If you’ve seen The Martian and thought you too would like to colonize Mars, you actually don’t need to go as far you’d think. Matt Damon flew out to Wadi Rum, Jordan, which is also the home of the famous Lawrence of Arabia during WWI. There are numerous sites, both historical and geological, but the real jewel is the insight that you gain into the Bedouin culture and lifestyle.
We signed up with Wadi Rum Nomads who are one of the top rated companies because the tours are informative, comfortable, reliable, but mostly because the people who organize it are friendly and open about their lives in the desert. Our guide, Atillah, told us about chasing his pet camels into Saudi Arabia, growing up as one of 30 kids, and hunting. My favorite was about the tiger that once got loose in the desert.
There’s different trips and varying lengths you can do from riding a camel or jeep for a morning or up to nine days of walking. We opted for a day of visiting all the major sites followed by a night camping under the stars. The walking treks can be intense as it’s hot and climbing sand dunes are much harder then they appear. But, if you still want some of that, you’ll get it. Jeep tours are 95JOD for 1 person or 55JOD if you’re 2-4 people.
Below, are some of the awe inspiring spots that the Nomads team will show you along the way.
The first stop on the tour ties is connected to Wadi Rum’s most famous story, that of T.E. Lawrence or more famously known as Lawrence of Arabia. The Brit who helped lead the Arab Revolt against the Ottomans in WWI. For the Bedouins, the spring has been a major life force for centuries. Now, the water flows through piping, but you can climb the rocky hillside and simulate what the Bedouins used to have to go through to get a drink. With gorgeous views of the Red Desert ahead of you it’s a great introduction to the beauty and strain of the valley.
This quick jaunt is a break from the sun, but also protects ancient Arabic inscriptions and ancient Nabatean hieroglyphics. The mountain appears daunting; however up close it’s a quick walk to see the inscriptions that put into perspective the history and alien nature that desert holds in all its nooks and crannies.
Abu Khashaba Canyon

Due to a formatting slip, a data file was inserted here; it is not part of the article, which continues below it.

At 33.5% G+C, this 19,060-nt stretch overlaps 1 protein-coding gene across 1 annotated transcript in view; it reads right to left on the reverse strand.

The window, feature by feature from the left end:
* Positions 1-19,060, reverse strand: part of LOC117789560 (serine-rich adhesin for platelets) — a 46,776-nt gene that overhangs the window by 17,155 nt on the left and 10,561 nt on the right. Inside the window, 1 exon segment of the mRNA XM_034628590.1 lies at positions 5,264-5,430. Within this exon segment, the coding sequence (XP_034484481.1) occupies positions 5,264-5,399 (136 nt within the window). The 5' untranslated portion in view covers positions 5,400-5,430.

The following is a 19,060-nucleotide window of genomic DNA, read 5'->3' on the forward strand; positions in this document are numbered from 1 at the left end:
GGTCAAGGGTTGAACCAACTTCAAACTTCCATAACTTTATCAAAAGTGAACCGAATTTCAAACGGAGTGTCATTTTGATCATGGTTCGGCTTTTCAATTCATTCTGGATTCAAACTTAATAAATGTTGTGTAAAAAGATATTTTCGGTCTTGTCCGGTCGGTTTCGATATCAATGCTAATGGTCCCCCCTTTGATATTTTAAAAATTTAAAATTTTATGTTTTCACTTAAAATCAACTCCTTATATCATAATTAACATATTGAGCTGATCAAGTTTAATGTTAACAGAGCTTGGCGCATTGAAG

The hardest walk of the day tour, but still a moderate hike. Words don’t really do justice to the experience – walking through the middle of sandstorm, the only respite being a lush oasis encapsulated by a silver haze. The thing I least expected about Wadi Rum (and Jordan, in general) was its palatial size. Unlike pink sand beaches in the Bahamas that are beautiful but manipulated on Instagram, out here everything was bigger and more striking than I’d seen before.
Um Fruth Rock Bridge
The most visited locale in the preserve, this bridge is worth the vertigo-inducing climb. It’s also much easier going up then down. However, the view is worth it. A 30 meter climb with nice panoramas, make sure you arrive early as it can be difficult to get a shot of you on your own.
This dune is the perfect spot to watch the sunset. Some days there will be those elusive watercolor-like skies. However, ours was almost like a negative photograph. There were all the colors of the desert streaming across the ground with white and silver streaking through the sky. A truly unique view, that taught me those cotton candy skies online aren’t the only immaculate sunsets. Weather permitting around here is where you’ll sleep.
The full day trip will also bring to a massive red sand dune, which is a bit arduous, but worth it to sand board down; Lawrence of Arabia’s house, where he stayed to endure the tough desert winter, but more interestingly, the home was supposedly built by Nabateans; and also the Little Bridge, which is smaller than Um Froth, but fun to climb around nonetheless.
The most beautiful bit of the evening came after an unexpected disappointment. Weather prevented us from sleeping out under the stars in a bivouac tent, instead we were brought to one of the guide’s uncle’s camp where we were treated to Bedouin music and home cooked food, as we fell asleep beneath the stars or in a makeshift cabin. A magical way to end the night.